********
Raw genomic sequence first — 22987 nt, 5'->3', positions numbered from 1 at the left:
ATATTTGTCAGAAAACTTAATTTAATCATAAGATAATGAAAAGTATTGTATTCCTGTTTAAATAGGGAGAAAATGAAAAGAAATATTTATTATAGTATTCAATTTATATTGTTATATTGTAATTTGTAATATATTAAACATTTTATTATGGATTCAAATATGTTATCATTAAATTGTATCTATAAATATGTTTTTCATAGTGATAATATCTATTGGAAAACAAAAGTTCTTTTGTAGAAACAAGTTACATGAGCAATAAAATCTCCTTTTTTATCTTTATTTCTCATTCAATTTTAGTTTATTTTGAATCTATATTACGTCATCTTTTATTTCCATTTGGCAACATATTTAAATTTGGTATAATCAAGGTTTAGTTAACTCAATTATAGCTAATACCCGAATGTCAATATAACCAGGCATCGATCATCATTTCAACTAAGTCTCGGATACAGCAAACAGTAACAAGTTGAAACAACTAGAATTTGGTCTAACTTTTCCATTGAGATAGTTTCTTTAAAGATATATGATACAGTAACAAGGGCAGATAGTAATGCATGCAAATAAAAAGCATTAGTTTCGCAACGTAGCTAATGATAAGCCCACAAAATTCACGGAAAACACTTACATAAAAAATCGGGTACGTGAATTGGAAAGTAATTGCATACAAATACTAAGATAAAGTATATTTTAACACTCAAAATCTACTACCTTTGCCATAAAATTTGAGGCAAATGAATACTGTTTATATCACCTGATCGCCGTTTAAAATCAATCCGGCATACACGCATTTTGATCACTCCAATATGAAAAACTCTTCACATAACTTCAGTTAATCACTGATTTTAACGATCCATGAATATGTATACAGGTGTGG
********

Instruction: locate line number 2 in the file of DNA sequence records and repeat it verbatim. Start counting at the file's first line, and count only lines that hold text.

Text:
ATATTTGTCAGAAAACTTAATTTAATCATAAGATAATGAAAAGTATTGTATTCCTGTTTAAATAGGGAGAAAATGAAAAGAAATATTTATTATAGTATTCAATTTATATTGTTATATTGTAATTTGTAATATATTAAACATTTTATTATGGATTCAAATATGTTATCATTAAATTGTATCTATAAATATGTTTTTCATAGTGATAATATCTATTGGAAAACAAAAGTTCTTTTGTAGAAACAAGTTACATGAGCAATAAAATCTCCTTTTTTATCTTTATTTCTCATTCAATTTTAGTTTATTTTGAATCTATATTACGTCATCTTTTATTTCCATTTGGCAACATATTTAAATTTGGTATAATCAAGGTTTAGTTAACTCAATTATAGCTAATACCCGAATGTCAATATAACCAGGCATCGATCATCATTTCAACTAAGTCTCGGATACAGCAAACAGTAACAAGTTGAAACAACTAGAATTTGGTCTAACTTTTCCATTGAGATAGTTTCTTTAAAGATATATGATACAGTAACAAGGGCAGATAGTAATGCATGCAAATAAAAAGCATTAGTTTCGCAACGTAGCTAATGATAAGCCCACAAAATTCACGGAAAACACTTACATAAAAAATCGGGTACGTGAATTGGAAAGTAATTGCATACAAATACTAAGATAAAGTATATTTTAACACTCAAAATCTACTACCTTTGCCATAAAATTTGAGGCAAATGAATACTGTTTATATCACCTGATCGCCGTTTAAAATCAATCCGGCATACACGCATTTTGATCACTCCAATATGAAAAACTCTTCACATAACTTCAGTTAATCACTGATTTTAACGATCCATGAATATGTATACAGGTGTGG